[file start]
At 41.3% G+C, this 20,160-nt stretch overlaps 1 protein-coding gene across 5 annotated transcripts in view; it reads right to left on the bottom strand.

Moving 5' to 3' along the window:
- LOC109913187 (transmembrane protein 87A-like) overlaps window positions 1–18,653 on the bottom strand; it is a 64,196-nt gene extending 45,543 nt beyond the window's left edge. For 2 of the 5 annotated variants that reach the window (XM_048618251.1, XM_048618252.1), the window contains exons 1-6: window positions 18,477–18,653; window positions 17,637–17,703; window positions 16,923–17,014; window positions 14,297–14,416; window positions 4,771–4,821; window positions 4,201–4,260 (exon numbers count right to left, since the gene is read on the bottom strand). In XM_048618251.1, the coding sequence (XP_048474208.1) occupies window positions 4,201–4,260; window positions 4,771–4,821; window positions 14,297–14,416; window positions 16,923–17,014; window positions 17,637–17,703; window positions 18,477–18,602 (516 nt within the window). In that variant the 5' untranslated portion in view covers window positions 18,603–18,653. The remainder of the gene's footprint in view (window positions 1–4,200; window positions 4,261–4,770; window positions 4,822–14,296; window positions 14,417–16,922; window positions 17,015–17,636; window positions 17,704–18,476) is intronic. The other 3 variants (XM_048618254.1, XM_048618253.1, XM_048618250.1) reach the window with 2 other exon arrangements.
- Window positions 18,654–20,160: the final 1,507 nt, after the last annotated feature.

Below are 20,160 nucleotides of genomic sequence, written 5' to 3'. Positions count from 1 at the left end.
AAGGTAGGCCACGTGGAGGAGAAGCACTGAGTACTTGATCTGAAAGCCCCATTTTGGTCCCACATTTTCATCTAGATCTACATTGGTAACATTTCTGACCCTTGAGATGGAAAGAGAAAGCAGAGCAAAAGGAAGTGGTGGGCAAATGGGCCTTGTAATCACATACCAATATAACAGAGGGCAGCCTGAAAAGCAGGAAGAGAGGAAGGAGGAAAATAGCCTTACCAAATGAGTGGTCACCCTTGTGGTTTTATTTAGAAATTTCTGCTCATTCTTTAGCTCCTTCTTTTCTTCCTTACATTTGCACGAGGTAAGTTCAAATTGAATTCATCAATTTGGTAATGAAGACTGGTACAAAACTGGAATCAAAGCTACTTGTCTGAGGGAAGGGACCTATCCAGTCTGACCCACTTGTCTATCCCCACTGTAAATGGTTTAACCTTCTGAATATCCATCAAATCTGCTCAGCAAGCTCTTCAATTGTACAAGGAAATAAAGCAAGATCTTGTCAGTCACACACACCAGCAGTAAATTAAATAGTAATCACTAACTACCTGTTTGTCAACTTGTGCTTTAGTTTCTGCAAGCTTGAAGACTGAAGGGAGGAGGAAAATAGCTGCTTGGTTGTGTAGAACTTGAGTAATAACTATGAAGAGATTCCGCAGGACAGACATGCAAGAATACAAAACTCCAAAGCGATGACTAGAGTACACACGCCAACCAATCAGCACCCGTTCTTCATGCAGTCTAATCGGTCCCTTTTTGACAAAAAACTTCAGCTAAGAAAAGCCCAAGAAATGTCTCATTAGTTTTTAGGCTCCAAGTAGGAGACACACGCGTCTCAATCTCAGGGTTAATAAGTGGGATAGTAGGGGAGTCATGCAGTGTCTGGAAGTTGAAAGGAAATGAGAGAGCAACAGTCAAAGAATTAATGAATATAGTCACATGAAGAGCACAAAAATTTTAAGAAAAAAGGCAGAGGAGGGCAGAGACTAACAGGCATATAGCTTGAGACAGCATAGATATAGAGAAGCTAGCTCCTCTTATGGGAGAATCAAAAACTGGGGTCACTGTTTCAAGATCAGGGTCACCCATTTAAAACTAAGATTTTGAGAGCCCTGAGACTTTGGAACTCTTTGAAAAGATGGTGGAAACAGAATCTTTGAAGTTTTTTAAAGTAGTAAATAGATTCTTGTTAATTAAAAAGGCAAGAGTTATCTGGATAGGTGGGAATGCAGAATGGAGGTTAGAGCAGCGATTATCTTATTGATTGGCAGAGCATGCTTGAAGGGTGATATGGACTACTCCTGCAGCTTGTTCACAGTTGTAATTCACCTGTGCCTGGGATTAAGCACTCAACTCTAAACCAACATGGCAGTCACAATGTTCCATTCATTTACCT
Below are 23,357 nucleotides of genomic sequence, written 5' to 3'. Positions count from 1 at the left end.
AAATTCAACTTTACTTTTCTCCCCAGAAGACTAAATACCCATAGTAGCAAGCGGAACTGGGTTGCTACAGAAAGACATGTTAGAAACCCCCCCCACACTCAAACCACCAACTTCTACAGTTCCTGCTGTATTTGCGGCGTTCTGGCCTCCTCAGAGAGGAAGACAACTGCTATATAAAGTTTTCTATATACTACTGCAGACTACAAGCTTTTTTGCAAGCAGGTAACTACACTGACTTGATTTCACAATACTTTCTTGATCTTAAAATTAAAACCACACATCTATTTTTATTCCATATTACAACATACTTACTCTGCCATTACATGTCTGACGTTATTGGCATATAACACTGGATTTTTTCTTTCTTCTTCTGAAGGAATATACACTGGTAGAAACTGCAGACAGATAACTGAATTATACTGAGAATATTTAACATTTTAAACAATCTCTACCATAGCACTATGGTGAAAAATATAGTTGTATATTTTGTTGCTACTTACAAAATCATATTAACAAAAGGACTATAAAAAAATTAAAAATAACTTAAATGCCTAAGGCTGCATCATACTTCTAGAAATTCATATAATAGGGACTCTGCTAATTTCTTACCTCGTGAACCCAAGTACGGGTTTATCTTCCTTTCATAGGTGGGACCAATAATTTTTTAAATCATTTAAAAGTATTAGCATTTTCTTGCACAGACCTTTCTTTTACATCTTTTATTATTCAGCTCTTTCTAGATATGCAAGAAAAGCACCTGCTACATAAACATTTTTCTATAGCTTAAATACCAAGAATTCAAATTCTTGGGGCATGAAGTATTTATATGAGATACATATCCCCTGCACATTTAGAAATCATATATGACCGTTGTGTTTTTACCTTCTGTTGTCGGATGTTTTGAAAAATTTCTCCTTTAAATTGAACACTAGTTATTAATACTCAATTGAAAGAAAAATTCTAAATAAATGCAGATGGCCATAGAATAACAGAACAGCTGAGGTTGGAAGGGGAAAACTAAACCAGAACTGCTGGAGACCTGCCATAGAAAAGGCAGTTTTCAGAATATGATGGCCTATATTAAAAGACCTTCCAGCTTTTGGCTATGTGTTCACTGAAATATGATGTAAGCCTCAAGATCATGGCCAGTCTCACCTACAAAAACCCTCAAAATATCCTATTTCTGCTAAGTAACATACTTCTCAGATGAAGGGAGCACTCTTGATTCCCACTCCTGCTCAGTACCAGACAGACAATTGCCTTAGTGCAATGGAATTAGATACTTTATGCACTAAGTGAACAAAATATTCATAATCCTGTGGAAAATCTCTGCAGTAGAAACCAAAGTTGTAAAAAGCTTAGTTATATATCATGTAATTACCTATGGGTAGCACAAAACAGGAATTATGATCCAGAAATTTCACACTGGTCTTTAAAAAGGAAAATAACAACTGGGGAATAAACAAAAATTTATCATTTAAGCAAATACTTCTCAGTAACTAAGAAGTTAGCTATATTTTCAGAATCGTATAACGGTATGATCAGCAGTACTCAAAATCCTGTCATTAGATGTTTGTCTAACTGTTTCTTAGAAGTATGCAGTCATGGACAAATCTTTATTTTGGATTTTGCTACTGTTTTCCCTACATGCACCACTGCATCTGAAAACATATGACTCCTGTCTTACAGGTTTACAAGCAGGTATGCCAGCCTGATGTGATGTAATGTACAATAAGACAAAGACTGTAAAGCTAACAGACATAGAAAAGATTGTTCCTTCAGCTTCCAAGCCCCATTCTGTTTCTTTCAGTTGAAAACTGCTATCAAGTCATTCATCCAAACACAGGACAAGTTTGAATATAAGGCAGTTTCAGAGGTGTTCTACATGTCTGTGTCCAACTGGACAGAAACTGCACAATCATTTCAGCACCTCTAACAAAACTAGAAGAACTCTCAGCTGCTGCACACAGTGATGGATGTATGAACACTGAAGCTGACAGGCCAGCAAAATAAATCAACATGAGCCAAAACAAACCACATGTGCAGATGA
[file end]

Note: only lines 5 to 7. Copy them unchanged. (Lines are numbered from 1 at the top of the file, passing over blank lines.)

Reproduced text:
Below are 20,160 nucleotides of genomic sequence, written 5' to 3'. Positions count from 1 at the left end.
AAGGTAGGCCACGTGGAGGAGAAGCACTGAGTACTTGATCTGAAAGCCCCATTTTGGTCCCACATTTTCATCTAGATCTACATTGGTAACATTTCTGACCCTTGAGATGGAAAGAGAAAGCAGAGCAAAAGGAAGTGGTGGGCAAATGGGCCTTGTAATCACATACCAATATAACAGAGGGCAGCCTGAAAAGCAGGAAGAGAGGAAGGAGGAAAATAGCCTTACCAAATGAGTGGTCACCCTTGTGGTTTTATTTAGAAATTTCTGCTCATTCTTTAGCTCCTTCTTTTCTTCCTTACATTTGCACGAGGTAAGTTCAAATTGAATTCATCAATTTGGTAATGAAGACTGGTACAAAACTGGAATCAAAGCTACTTGTCTGAGGGAAGGGACCTATCCAGTCTGACCCACTTGTCTATCCCCACTGTAAATGGTTTAACCTTCTGAATATCCATCAAATCTGCTCAGCAAGCTCTTCAATTGTACAAGGAAATAAAGCAAGATCTTGTCAGTCACACACACCAGCAGTAAATTAAATAGTAATCACTAACTACCTGTTTGTCAACTTGTGCTTTAGTTTCTGCAAGCTTGAAGACTGAAGGGAGGAGGAAAATAGCTGCTTGGTTGTGTAGAACTTGAGTAATAACTATGAAGAGATTCCGCAGGACAGACATGCAAGAATACAAAACTCCAAAGCGATGACTAGAGTACACACGCCAACCAATCAGCACCCGTTCTTCATGCAGTCTAATCGGTCCCTTTTTGACAAAAAACTTCAGCTAAGAAAAGCCCAAGAAATGTCTCATTAGTTTTTAGGCTCCAAGTAGGAGACACACGCGTCTCAATCTCAGGGTTAATAAGTGGGATAGTAGGGGAGTCATGCAGTGTCTGGAAGTTGAAAGGAAATGAGAGAGCAACAGTCAAAGAATTAATGAATATAGTCACATGAAGAGCACAAAAATTTTAAGAAAAAAGGCAGAGGAGGGCAGAGACTAACAGGCATATAGCTTGAGACAGCATAGATATAGAGAAGCTAGCTCCTCTTATGGGAGAATCAAAAACTGGGGTCACTGTTTCAAGATCAGGGTCACCCATTTAAAACTAAGATTTTGAGAGCCCTGAGACTTTGGAACTCTTTGAAAAGATGGTGGAAACAGAATCTTTGAAGTTTTTTAAAGTAGTAAATAGATTCTTGTTAATTAAAAAGGCAAGAGTTATCTGGATAGGTGGGAATGCAGAATGGAGGTTAGAGCAGCGATTATCTTATTGATTGGCAGAGCATGCTTGAAGGGTGATATGGACTACTCCTGCAGCTTGTTCACAGTTGTAATTCACCTGTGCCTGGGATTAAGCACTCAACTCTAAACCAACATGGCAGTCACAATGTTCCATTCATTTACCT
Below are 23,357 nucleotides of genomic sequence, written 5' to 3'. Positions count from 1 at the left end.